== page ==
Writing Your Company Crisis Plan
When you think about it, most business crises can be divided into two broad categories.
First, there’s what might be called the operating crisis. This is where something happens to, or at, your company, which prevents you from operating or running normally for a period of time. Most operating crises result from some sort of emergency.
Typically, this type of company crisis happens because of factors entirely out of your control. An operating crisis might be the result of a flood, earthquake or some other act of nature. A fire can certainly bring about an operating crisis. So could an act of terrorism, or a random violent crime committed on your company’s property.
The second kind of company crisis is a public relations, or PR crisis. A PR crisis can be defined as any event which has the potential to impact your company or its brands in a negative way. Product problems, high-profile layoffs and job cuts, accidents on company property, and even certain lawsuits can be classified as PR crises.
Neither type of crisis is good for your company, but a little advance planning – just in case – can help minimize the damage.
Planning is key! One day after a tornado or two hours after a worker is critically injured in forklift accident is too late.
Here’s a guide to writing an operating crisis management plan. We will tackle the PR crisis management plan in a future post.
The Operating Crisis Plan
Just to clarify, an operating crisis is one where business is completely interrupted, and perhaps you can’t even access your own office. In the very worst of cases, perhaps you’ll never actually recover everything there.
This leads to what we’ll call Rule #1: Make sure at least two copies of your operating crisis plan are stored off-site, and where they can be easily accessed by you, or whomever you designate. Have hard copies, which can be read and acted on immediately, and electronic copies stored on disc, jump drive, or other portable storage device.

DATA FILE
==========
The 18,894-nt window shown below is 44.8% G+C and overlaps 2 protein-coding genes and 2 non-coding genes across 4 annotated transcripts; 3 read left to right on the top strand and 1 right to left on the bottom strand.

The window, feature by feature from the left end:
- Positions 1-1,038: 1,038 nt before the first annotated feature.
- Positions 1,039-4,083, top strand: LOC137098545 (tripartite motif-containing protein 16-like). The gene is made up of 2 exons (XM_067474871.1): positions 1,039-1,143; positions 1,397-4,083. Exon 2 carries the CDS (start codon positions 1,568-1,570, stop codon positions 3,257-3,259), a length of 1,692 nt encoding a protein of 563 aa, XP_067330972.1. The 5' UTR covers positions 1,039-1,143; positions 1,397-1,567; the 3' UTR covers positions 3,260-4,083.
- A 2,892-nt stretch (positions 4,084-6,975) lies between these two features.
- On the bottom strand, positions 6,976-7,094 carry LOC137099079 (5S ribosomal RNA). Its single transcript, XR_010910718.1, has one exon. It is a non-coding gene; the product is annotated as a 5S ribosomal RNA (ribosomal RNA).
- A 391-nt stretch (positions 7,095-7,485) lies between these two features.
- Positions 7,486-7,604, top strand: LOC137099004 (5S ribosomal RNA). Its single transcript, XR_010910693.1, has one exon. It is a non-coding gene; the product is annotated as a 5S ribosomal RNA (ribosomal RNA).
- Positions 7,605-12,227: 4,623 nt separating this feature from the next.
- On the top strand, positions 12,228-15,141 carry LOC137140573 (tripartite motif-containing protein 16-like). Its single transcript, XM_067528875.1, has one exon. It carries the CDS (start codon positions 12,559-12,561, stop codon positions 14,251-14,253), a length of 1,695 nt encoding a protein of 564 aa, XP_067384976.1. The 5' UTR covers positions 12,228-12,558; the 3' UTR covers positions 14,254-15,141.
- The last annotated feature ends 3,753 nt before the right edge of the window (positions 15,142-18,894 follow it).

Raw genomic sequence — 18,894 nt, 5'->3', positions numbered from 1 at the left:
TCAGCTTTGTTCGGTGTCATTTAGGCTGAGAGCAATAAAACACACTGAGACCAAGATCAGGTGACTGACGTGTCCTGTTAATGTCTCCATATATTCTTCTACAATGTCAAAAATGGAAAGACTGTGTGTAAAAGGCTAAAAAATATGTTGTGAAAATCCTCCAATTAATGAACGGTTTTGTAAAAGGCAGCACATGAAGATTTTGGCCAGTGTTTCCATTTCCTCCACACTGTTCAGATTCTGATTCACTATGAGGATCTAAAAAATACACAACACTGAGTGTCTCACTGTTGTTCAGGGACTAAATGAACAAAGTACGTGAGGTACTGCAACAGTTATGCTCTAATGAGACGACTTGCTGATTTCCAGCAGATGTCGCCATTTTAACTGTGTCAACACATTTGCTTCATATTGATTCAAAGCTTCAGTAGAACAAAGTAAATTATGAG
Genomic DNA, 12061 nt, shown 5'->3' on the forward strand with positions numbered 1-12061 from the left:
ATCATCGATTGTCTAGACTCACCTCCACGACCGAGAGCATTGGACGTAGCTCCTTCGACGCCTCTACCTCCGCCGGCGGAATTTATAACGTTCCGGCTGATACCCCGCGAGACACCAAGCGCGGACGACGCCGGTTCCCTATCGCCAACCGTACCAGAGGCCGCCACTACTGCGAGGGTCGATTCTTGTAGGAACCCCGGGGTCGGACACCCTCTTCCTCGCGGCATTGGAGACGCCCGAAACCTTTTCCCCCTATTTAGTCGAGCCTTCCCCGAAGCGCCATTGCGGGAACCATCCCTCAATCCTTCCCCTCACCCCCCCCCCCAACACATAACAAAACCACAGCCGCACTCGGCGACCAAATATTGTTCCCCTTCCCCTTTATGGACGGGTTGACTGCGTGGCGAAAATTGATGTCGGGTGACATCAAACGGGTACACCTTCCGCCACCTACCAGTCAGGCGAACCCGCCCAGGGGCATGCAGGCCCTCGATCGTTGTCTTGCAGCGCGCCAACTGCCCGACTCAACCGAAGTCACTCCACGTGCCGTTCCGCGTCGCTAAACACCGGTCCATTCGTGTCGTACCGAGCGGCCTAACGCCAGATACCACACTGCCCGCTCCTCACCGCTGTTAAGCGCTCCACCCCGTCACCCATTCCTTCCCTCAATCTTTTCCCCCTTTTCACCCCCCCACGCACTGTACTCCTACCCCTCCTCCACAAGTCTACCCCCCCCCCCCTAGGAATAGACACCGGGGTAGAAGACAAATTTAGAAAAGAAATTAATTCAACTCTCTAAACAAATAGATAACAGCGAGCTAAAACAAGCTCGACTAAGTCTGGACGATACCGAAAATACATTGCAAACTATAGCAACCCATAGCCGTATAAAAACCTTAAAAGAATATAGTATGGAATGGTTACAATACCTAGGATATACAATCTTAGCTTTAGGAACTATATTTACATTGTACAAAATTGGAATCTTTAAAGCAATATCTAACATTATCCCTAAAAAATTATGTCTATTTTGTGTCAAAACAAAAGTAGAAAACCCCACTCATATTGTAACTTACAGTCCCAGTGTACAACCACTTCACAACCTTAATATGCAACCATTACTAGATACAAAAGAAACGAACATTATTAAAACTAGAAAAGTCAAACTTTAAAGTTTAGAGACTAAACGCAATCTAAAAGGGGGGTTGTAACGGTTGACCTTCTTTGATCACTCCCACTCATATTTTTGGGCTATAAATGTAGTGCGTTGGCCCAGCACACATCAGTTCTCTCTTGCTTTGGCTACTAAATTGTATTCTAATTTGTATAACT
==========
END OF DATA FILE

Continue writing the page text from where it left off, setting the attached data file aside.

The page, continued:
Your house, in a fire-proof box, is an acceptable location. So is your attorney’s office (assuming he’s local) in a secure file cabinet or safe. The point is, just make sure you’re able to get your plan at any time of day or night without having to jump through dozens of hoops. Time is almost always critical during a company crisis.
So what information should be included in your operating crisis plan? The needs of your company might require less or more, but here’s a basic listing.
- A clear description of who is “in charge” during the crisis (that’s likely you) and who is the deputy leader, in the event you can’t be reached or are unable to make decisions.
- The designation of a company spokesperson to talk with the media and government officials. (This also is probably you, unless you have a full-time PR or media relations person.)
- Contact information for all company officers and directors.
- Contact information for investors and strategic partners.
- An address for a designated meeting place (e.g., your house, a local church (with their permission), your accountant’s office, etc.) for company officers after it’s determined that it’s safe to travel.
- Contact information for local police and fire personnel.
- Contact information for your lawyer, accountant, insurance representatives and financial institutions.
- A plan for contacting employees – email, phone tree, intranet, etc. – to inform them of developments in the situation and plans for resuming operations.
- Copies of minutes from company board meetings.
- A copy of your company’s charter or articles of incorporation.
All this can be stored in a heavy-duty folder and also scanned and saved to electronic formats. Remember to review and update the information once a year.
Making the Plan Work
Ugh. Hopefully, you’ll never have to. Hopefully, writing it will have been a needless exercise. Hopefully, you’ve been reading this for nothing. But you never know.
When a crisis hits, channel your inner Churchill and keep calm. Contact the key people on your list, and work with local safety personnel to determine the extent of the damage.
Stay busy and stay visible. Communication is critical. Remain in constant contact with your department heads and have them relay information to their staffs as soon as you know something. Do not let your people learn anything through the media, if you can prevent it.
And don’t be afraid to ask for help. Your professional contacts – customers, suppliers, contractors, etc. – will usually be accommodating in the aftermath of a genuine emergency or crisis.
Image: Titanic’s Sinking Stern by Charles Dixon, 1914 (Public Domain)
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